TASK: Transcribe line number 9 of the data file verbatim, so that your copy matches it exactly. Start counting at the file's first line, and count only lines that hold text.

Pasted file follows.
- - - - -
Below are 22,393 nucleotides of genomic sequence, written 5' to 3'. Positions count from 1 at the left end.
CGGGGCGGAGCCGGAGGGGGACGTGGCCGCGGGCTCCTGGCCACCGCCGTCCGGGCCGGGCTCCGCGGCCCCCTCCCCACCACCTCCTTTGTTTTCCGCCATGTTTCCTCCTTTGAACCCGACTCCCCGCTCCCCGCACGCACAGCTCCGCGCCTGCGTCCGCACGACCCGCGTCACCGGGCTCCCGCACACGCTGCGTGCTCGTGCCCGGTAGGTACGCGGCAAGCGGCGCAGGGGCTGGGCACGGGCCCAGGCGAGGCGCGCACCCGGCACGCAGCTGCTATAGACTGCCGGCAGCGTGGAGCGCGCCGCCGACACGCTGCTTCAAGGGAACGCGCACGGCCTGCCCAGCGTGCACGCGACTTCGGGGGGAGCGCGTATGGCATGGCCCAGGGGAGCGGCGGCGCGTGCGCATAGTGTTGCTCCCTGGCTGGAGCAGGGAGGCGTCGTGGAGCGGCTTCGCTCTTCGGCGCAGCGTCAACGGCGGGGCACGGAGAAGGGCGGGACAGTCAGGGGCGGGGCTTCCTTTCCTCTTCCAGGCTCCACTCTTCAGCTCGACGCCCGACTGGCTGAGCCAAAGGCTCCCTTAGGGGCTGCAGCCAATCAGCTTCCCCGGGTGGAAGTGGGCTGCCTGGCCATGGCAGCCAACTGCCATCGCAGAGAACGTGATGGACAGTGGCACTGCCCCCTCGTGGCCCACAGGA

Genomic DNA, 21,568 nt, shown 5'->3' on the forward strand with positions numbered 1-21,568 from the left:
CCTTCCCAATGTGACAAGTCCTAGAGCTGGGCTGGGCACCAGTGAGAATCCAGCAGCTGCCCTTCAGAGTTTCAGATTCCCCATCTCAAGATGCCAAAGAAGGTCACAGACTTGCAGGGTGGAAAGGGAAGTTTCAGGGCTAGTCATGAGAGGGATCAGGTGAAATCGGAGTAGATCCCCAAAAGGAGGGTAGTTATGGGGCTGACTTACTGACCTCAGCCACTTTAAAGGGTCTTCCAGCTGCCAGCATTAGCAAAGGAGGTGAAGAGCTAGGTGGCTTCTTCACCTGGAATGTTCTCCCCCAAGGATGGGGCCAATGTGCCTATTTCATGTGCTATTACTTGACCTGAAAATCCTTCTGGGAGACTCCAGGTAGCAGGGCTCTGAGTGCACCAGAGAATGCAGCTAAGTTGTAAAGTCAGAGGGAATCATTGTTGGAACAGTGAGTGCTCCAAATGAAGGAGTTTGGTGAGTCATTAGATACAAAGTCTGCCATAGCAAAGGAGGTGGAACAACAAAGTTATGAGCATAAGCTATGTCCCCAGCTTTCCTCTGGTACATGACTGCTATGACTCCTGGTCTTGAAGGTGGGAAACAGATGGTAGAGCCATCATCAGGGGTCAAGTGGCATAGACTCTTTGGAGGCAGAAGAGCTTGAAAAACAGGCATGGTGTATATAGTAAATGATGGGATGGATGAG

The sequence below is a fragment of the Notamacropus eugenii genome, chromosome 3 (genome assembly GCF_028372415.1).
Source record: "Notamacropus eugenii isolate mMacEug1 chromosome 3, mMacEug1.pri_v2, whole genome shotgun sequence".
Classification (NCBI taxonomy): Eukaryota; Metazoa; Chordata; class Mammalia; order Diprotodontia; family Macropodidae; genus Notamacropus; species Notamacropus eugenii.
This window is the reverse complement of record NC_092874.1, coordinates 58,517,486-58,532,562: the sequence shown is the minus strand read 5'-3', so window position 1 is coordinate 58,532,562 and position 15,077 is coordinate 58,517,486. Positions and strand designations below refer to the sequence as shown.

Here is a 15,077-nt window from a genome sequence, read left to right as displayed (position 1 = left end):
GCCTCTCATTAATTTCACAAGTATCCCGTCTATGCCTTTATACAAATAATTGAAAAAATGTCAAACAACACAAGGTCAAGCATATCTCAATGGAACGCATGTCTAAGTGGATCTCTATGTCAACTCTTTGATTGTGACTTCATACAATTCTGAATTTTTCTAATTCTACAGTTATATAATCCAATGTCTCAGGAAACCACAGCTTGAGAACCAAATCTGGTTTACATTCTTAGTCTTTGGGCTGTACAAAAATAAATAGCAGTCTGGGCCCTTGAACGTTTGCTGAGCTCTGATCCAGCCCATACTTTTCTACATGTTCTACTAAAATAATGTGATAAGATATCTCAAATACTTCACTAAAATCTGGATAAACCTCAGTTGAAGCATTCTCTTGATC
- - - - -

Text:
Here is a 15,077-nt window from a genome sequence, read left to right as displayed (position 1 = left end):